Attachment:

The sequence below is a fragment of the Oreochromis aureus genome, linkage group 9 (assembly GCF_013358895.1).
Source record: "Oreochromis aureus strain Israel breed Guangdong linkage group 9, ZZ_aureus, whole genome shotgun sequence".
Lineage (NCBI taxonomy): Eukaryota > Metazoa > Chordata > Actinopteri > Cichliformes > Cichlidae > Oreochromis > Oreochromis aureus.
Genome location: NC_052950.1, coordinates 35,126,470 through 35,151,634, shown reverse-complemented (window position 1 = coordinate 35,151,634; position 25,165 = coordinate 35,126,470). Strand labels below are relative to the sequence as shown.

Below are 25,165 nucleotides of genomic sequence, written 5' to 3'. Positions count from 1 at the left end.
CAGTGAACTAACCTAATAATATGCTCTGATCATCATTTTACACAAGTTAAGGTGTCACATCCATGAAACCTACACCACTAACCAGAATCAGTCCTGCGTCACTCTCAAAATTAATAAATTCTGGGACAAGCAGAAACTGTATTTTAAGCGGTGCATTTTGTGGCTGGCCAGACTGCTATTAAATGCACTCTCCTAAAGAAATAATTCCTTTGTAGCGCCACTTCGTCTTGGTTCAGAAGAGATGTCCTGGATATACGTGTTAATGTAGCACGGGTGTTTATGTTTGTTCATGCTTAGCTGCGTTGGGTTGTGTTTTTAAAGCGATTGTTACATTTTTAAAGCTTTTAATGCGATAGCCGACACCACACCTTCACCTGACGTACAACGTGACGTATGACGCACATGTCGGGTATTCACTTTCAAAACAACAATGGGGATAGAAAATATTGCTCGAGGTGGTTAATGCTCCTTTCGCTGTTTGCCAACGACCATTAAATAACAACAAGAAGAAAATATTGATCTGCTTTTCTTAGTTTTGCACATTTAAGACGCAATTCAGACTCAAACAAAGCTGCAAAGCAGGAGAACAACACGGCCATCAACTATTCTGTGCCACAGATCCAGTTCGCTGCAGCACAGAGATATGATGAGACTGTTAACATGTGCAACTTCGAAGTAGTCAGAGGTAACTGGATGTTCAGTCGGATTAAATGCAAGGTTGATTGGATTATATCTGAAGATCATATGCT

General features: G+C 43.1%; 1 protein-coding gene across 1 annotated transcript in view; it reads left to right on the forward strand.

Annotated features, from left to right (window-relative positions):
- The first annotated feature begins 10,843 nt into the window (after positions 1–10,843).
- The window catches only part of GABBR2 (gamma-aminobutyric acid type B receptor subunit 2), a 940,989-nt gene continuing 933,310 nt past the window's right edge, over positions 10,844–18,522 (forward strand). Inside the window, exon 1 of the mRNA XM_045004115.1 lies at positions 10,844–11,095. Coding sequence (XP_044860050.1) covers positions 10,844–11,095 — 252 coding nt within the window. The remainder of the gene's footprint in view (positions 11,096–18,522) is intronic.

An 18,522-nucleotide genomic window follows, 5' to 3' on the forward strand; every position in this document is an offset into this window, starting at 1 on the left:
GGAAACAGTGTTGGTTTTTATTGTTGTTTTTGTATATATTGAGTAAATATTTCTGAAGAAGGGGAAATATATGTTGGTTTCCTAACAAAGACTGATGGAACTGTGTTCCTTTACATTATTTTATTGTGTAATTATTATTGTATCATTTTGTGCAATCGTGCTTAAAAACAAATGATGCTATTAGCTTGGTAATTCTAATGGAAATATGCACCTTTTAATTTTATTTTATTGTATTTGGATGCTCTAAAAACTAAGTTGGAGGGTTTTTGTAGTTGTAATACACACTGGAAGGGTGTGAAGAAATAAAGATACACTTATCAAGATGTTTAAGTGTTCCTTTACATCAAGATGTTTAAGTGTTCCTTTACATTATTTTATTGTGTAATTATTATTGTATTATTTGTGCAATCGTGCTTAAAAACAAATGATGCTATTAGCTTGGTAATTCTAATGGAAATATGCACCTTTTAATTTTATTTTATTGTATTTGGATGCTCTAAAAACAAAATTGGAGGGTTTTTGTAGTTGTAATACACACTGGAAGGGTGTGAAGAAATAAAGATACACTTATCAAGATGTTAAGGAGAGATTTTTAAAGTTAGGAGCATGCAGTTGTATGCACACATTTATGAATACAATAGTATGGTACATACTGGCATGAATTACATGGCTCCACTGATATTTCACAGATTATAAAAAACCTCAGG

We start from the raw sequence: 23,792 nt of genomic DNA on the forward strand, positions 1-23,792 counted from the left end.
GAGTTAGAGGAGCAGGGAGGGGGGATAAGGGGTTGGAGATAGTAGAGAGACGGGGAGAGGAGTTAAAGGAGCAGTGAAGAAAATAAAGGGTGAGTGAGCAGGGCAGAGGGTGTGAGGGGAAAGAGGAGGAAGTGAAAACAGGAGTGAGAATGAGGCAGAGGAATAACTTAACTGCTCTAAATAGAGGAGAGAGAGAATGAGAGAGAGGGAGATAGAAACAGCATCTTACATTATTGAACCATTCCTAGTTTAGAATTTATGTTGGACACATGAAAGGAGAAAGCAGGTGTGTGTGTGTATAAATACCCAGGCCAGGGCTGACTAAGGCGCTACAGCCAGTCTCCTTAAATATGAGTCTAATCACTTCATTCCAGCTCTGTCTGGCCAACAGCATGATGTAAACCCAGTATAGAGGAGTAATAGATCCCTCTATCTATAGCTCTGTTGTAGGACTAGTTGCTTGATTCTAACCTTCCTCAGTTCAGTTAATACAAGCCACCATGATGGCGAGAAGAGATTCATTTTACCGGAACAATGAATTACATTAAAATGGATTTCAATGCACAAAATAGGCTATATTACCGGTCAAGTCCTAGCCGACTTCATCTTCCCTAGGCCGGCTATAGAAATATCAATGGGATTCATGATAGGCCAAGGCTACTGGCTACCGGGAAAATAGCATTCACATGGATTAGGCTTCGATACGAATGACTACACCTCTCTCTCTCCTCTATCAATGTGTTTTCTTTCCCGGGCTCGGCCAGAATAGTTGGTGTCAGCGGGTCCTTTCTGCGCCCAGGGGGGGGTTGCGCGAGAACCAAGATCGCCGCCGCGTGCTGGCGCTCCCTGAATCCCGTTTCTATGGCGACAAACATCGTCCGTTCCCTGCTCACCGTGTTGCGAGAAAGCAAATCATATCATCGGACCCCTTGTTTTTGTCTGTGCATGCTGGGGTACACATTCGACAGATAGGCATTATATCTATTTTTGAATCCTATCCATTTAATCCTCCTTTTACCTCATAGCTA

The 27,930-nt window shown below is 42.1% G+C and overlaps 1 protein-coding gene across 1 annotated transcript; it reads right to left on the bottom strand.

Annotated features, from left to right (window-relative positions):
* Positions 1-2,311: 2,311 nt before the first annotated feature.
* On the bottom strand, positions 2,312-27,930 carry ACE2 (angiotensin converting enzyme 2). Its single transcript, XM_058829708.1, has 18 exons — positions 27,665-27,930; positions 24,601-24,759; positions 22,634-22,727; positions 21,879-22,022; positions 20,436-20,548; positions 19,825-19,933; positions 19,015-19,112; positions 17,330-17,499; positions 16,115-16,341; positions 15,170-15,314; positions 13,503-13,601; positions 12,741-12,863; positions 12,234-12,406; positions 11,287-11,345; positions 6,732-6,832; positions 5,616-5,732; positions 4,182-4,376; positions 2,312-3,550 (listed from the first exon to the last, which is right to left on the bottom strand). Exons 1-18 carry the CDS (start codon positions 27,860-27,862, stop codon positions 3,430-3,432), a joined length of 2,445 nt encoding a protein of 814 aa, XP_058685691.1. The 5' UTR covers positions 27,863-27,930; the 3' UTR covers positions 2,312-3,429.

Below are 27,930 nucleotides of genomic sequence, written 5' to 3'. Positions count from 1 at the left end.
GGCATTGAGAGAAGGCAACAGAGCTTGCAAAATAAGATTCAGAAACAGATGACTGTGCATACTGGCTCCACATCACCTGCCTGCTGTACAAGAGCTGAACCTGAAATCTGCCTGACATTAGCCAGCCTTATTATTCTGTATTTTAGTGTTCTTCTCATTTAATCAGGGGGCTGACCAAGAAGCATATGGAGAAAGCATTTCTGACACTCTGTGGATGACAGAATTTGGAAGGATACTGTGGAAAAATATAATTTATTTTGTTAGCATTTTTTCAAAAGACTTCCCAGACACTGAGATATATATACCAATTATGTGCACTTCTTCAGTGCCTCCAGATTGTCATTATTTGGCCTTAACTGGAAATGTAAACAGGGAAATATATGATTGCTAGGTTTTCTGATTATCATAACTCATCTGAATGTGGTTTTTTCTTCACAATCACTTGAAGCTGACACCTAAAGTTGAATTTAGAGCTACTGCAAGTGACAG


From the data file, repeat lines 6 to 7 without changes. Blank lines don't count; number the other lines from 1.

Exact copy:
CAGTGAACTAACCTAATAATATGCTCTGATCATCATTTTACACAAGTTAAGGTGTCACATCCATGAAACCTACACCACTAACCAGAATCAGTCCTGCGTCACTCTCAAAATTAATAAATTCTGGGACAAGCAGAAACTGTATTTTAAGCGGTGCATTTTGTGGCTGGCCAGACTGCTATTAAATGCACTCTCCTAAAGAAATAATTCCTTTGTAGCGCCACTTCGTCTTGGTTCAGAAGAGATGTCCTGGATATACGTGTTAATGTAGCACGGGTGTTTATGTTTGTTCATGCTTAGCTGCGTTGGGTTGTGTTTTTAAAGCGATTGTTACATTTTTAAAGCTTTTAATGCGATAGCCGACACCACACCTTCACCTGACGTACAACGTGACGTATGACGCACATGTCGGGTATTCACTTTCAAAACAACAATGGGGATAGAAAATATTGCTCGAGGTGGTTAATGCTCCTTTCGCTGTTTGCCAACGACCATTAAATAACAACAAGAAGAAAATATTGATCTGCTTTTCTTAGTTTTGCACATTTAAGACGCAATTCAGACTCAAACAAAGCTGCAAAGCAGGAGAACAACACGGCCATCAACTATTCTGTGCCACAGATCCAGTTCGCTGCAGCACAGAGATATGATGAGACTGTTAACATGTGCAACTTCGAAGTAGTCAGAGGTAACTGGATGTTCAGTCGGATTAAATGCAAGGTTGATTGGATTATATCTGAAGATCATATGCT

General features: G+C 43.1%; 1 protein-coding gene across 1 annotated transcript in view; it reads left to right on the forward strand.